They bump into each other at a convenience store by chance. Violet sees Justine's borrowed car, her innocent demeanor, and her face as prime Kristy material. It's ironic that Justine doesn't even have any of the things the Fold resents except for being pretty. She has worked hard for everything she has. Justine and Violet are foils for each other and the main conflict is ultimately between these two women. Justine could have been Violet and vice versa. Justine could have been bitter about her lot in life, took solace in on an online collective set upon punishing the people who have what she doesn't have, and resolved to create chaos instead of her current state of being. Violet could have been Justine if she worked hard to overcome her obstacles instead of simply punishing individuals for having more than her. Violet also symbolizes all of Justine's anger and bitterness at the people around her, but she eventually overcomes it and moves on.

The home invasion aspects are well done and suspenseful. If you've ever seen a film like this, the tropes are pretty standard and it's usually pretty clear where it's going to go, but Kristy was different. Both sides had new tricks up their sleeves. At one point, Justine calls 911 and Violet answers, gleaning her position in the process and torturing her mentally further. Justine is physically fit through her swimming and uses her knowledge of the university due to her various jobs and responsibilities to evade and trick her attackers. All of the things she did were established in her intro, which shows that the writers know the horror audience. We hate when people are conveniently good at things for no reason, so they showed why she handles herself well underwater, has stamina, and knows the university layout well. Justine does fall into a few of the final girl pitfalls like crashing a car to kill one of the attackers instead of simply driving away, but this can easily be explained by her heightened emotional state. People don't think clearly very well under duress. She did an admirable job through most of the film, but mistakes were made. Ultimately, even though some people tried to come to her aid, she dispatched all of the assailants on her own through her own efforts, her own ingenuity, and her own drive to survive. At the end, she says my name is Kristy because of how the event changed her and how she came to change her own fate. This figure of scorn to a whole organization hunted them in return and won.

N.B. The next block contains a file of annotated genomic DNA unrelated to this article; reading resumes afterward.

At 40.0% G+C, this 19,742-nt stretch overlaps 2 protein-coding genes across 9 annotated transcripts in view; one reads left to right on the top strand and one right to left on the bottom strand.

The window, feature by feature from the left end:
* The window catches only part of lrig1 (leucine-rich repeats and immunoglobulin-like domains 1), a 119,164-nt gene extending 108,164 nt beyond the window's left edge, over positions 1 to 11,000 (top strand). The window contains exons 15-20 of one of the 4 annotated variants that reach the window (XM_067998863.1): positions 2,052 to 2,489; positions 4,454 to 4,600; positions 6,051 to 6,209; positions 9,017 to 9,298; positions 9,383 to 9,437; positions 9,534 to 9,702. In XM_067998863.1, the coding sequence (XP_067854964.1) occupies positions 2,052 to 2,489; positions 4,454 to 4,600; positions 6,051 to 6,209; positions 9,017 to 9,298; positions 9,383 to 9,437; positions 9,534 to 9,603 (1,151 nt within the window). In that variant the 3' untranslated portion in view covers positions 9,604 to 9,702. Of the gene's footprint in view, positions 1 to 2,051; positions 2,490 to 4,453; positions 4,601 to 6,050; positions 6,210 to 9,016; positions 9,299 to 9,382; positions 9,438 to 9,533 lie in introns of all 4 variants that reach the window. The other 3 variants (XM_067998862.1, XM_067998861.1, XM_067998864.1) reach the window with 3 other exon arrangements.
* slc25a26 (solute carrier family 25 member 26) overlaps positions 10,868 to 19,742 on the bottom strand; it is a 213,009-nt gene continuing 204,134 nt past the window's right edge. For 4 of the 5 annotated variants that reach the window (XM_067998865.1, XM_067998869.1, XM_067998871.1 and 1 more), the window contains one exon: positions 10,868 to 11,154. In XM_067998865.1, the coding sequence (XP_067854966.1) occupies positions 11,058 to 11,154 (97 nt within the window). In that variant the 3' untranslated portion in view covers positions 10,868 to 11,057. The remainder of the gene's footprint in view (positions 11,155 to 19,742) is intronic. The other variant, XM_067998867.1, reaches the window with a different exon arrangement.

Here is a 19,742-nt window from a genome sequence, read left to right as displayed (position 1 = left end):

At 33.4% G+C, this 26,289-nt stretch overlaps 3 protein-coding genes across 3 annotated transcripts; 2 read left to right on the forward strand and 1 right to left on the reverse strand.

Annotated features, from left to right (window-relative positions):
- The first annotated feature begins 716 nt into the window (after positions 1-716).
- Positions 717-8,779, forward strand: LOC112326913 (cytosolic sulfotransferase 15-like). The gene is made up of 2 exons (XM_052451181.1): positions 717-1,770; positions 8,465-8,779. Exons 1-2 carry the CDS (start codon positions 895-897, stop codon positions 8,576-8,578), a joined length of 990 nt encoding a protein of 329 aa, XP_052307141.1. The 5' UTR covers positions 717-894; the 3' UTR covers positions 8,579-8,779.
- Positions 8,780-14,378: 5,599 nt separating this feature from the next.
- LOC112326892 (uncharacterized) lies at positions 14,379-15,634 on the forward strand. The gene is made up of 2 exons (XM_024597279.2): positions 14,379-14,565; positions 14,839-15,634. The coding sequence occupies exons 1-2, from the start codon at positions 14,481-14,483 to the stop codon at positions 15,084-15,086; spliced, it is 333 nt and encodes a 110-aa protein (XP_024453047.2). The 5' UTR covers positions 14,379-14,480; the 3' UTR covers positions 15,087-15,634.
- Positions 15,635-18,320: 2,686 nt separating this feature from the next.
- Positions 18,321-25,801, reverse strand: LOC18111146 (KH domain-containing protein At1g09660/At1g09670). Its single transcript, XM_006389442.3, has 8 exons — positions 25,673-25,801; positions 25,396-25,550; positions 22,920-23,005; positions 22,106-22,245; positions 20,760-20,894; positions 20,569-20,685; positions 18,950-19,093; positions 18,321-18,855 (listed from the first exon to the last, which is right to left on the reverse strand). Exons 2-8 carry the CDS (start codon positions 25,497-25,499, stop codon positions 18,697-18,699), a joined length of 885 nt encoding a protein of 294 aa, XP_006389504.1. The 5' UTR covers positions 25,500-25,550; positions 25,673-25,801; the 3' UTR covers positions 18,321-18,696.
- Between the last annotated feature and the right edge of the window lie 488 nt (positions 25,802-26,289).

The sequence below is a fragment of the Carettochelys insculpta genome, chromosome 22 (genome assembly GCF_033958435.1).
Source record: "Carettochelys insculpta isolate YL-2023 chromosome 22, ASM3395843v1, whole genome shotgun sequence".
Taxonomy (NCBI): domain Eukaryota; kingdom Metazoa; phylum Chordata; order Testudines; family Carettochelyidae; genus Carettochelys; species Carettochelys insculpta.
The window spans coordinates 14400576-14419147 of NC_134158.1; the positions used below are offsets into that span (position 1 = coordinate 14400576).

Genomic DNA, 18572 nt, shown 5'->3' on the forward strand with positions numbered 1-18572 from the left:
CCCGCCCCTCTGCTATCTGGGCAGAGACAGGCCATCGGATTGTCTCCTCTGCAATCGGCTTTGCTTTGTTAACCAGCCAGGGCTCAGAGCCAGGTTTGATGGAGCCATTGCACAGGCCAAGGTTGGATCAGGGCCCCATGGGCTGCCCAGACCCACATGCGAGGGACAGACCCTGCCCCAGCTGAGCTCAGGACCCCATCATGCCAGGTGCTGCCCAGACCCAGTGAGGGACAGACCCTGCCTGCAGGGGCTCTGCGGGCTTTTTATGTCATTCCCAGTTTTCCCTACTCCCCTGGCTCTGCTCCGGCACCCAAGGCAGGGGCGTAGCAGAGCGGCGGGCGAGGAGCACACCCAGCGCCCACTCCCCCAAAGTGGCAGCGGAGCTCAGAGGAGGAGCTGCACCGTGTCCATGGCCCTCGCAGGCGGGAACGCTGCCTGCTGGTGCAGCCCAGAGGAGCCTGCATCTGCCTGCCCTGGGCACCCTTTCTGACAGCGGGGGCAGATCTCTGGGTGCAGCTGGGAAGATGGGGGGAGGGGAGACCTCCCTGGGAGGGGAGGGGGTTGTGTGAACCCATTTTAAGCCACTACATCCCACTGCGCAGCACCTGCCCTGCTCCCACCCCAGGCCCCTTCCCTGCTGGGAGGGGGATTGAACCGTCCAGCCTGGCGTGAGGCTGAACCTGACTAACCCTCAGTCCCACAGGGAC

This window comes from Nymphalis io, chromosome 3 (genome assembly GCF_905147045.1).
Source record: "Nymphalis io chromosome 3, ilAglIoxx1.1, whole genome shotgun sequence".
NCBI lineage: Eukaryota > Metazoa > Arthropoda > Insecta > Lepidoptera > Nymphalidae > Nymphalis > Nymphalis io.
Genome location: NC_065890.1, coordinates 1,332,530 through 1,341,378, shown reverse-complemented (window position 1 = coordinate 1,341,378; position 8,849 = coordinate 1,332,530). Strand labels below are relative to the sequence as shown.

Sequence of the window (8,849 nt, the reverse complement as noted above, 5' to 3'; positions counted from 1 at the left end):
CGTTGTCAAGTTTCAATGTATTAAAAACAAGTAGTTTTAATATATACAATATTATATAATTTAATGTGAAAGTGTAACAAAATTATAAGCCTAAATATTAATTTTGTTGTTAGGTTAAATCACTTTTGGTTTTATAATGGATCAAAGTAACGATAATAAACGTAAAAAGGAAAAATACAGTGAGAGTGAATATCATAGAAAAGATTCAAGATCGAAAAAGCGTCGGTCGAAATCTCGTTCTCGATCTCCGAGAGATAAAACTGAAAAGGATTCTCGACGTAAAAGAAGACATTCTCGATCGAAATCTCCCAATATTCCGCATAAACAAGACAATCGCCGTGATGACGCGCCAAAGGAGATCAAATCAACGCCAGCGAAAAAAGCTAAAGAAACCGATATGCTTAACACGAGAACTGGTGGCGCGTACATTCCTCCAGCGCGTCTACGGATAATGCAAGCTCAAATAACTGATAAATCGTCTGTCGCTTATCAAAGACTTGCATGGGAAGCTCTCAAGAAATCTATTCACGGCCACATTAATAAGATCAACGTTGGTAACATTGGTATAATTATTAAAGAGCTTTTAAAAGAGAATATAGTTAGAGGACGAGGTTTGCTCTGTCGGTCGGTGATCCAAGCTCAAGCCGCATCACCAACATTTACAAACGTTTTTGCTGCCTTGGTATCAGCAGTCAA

Kristy is mostly a typical home invasion film at a college with a few things like characters, cinematography, a small injection of cyber horror, and a few twists to make it stand out. I enjoyed the film, especially the main conflict between Violet and Justine. Both Ashley Greene and Haley Bennett carried the film and provided contrasting, yet compelling characters. The cinematography makes the two parts of the film as different as the two female leads. I enjoyed how her beating this small group of people led to a huge breakthroughs in arresting and dismantling the Fold, but the after credits scene shows that not all of them are caught as they target their next victim. I hope a sequel isn't made because it feels right as a stand alone, but I would probably watch it if it were made.

My rating: 4.5/5 fishmuffins